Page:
Understanding India’s shifting national priorities is just one of many areas that companies need to address quickly, with any exit strategy from China needing comparative analysis of the state of infrastructure, taxation, labour and logistics—not to mention industry policy, economic laws and regulations—in target countries. Investors will need to spend time and money on setting up additional systems to comply with local laws—environmental, labour [SS4] and taxation are just a few examples.

Beyond the obvious political challenges, investors also must weigh up on-the-ground considerations such as quality of resources on offer in developing countries such as India.

Real-world challenges

China enjoys a clear edge over India in precision manufacturing and high-end technology, raising concerns that a shift in the manufacturing process could lead to a degradation in final product quality.

China specialises in contract manufacturing on a global scale and possesses the machinery and production knowledge—based on US- and EU-specific certifications and licences—required for supplying products to those markets. This infrastructure and industry knowledge is limited in low-export countries such as India.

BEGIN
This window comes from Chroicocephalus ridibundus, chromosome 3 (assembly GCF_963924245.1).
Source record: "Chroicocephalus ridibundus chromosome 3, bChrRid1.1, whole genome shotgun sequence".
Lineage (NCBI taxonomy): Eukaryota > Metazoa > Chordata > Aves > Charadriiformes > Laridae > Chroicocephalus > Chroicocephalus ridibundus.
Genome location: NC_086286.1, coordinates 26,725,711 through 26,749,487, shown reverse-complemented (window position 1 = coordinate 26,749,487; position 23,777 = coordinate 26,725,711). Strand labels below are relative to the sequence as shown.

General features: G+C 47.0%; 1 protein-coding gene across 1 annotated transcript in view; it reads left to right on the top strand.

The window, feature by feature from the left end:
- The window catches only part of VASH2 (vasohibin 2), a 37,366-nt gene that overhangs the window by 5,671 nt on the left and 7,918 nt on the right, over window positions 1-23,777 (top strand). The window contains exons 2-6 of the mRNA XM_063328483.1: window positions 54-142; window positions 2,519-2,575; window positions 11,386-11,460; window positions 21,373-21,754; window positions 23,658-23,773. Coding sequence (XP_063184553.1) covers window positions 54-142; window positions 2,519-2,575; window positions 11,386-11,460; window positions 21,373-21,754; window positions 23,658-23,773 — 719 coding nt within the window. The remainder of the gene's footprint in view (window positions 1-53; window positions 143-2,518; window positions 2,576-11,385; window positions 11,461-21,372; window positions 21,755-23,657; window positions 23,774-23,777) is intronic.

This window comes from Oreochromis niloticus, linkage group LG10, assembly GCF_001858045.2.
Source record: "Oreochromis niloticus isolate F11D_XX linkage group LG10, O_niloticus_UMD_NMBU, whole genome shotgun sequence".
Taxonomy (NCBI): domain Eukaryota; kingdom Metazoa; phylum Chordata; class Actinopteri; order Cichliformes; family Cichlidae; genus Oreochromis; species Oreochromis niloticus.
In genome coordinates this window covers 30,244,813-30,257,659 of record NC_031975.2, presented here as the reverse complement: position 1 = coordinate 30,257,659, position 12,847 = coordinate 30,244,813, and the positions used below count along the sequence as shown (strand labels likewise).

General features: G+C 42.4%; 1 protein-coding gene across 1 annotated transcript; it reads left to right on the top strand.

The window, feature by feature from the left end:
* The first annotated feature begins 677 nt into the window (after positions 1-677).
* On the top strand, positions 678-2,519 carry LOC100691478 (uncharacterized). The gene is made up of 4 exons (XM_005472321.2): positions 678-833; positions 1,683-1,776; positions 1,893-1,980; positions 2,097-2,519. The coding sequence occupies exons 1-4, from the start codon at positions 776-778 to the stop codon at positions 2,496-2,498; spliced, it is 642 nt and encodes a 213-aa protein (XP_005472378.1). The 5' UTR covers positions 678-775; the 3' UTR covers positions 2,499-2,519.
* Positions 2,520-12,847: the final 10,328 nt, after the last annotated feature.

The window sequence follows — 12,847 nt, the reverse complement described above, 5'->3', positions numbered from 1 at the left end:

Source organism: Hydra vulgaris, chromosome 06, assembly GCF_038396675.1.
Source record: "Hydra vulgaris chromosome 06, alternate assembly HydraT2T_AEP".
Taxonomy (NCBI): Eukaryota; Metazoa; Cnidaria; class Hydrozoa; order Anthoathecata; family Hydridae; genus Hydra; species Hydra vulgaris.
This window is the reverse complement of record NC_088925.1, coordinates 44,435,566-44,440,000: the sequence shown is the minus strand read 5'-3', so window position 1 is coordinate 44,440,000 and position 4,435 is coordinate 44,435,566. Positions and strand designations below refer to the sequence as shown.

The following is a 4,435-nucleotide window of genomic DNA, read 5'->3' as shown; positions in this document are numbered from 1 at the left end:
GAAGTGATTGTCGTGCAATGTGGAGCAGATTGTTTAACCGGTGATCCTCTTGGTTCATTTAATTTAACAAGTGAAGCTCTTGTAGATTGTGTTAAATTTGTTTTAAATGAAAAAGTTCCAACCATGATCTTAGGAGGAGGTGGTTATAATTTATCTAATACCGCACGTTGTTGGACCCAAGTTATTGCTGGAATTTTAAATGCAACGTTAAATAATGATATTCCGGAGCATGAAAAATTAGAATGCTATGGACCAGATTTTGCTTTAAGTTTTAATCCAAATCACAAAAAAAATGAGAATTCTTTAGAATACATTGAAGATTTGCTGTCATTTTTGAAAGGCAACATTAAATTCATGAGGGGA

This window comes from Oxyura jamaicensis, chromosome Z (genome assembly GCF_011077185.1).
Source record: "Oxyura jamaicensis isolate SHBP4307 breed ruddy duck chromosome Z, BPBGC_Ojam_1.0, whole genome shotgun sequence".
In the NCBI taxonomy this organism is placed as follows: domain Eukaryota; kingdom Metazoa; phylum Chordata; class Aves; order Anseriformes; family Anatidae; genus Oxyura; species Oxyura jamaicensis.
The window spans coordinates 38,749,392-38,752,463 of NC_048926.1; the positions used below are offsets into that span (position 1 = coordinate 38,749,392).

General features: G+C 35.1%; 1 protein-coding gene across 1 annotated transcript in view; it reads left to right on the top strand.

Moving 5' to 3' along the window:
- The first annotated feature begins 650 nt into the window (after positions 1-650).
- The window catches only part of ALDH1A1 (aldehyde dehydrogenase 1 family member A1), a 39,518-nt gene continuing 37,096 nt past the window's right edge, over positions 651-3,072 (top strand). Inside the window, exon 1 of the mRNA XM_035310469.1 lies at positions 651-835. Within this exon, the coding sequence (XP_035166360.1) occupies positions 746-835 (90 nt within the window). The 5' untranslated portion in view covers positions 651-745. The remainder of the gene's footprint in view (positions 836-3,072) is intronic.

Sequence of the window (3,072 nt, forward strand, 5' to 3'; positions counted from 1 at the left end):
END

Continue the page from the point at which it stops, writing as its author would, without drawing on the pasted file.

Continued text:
Investing in human resources, advanced technologies and adequate infrastructure is a long process and raises the important question of whether the world is willing to adjust to a new work-in-progress manufacturing hub.

In order to attract FDI, China created special economic zones (SEZs) that had specific free market–based rules and regulations geared towards facilitating ease of doing business.

These served to offset investment drawbacks such as forced technology transfers and internet censorship to the point they have not been considered serious disadvantages in years.

Companies contemplating a move out of one these SEZs must also consider whether escaping the aforementioned disadvantages of operating in China outweighs the political stability offered by the one-party system. India, by contrast, has a history of rapidly changing regulatory and policy decision-making.


India represents an attractive investment destination, owing to the size of its domestic market, a strategic geographical location between Europe and the Far East and the government’s increasingly pro-business political agenda.